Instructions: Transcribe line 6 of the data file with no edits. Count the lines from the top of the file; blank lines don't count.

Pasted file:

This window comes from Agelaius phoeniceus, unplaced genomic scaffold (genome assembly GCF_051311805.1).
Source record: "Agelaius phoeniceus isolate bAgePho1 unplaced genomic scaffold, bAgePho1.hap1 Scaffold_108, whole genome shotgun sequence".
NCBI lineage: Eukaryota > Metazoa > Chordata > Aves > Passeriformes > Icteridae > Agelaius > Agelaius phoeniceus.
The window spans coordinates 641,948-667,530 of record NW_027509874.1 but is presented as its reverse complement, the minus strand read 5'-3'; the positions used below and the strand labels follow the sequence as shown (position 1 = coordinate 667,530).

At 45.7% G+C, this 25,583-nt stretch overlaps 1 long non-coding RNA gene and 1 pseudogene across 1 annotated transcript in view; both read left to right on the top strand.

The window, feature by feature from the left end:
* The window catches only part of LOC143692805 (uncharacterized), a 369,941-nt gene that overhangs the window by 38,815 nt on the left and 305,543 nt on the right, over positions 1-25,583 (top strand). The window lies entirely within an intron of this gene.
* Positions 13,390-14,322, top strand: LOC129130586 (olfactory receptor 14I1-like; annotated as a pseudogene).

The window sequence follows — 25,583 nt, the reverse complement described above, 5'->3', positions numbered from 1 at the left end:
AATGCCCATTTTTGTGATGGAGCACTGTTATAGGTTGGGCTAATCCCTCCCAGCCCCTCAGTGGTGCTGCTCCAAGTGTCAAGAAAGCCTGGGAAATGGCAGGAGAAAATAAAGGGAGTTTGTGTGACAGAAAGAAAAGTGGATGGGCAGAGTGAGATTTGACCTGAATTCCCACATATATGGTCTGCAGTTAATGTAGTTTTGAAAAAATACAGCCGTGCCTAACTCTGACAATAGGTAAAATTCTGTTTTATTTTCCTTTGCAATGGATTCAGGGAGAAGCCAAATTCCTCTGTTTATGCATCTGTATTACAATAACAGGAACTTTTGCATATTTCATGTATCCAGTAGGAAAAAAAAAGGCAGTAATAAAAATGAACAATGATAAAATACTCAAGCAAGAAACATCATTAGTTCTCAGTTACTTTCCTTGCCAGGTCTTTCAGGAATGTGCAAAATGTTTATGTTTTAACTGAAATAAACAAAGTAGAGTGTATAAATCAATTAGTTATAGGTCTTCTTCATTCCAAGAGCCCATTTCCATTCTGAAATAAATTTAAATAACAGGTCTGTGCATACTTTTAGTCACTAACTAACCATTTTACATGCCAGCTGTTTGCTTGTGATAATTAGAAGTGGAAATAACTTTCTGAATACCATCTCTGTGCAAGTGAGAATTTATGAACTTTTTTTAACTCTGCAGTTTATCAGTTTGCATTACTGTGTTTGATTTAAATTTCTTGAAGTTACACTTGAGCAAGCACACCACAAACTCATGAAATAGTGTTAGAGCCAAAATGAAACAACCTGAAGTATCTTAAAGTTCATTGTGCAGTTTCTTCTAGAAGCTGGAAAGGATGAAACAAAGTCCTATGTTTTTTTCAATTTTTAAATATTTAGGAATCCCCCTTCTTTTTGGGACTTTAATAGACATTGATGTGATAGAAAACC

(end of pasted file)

The window, feature by feature from the left end: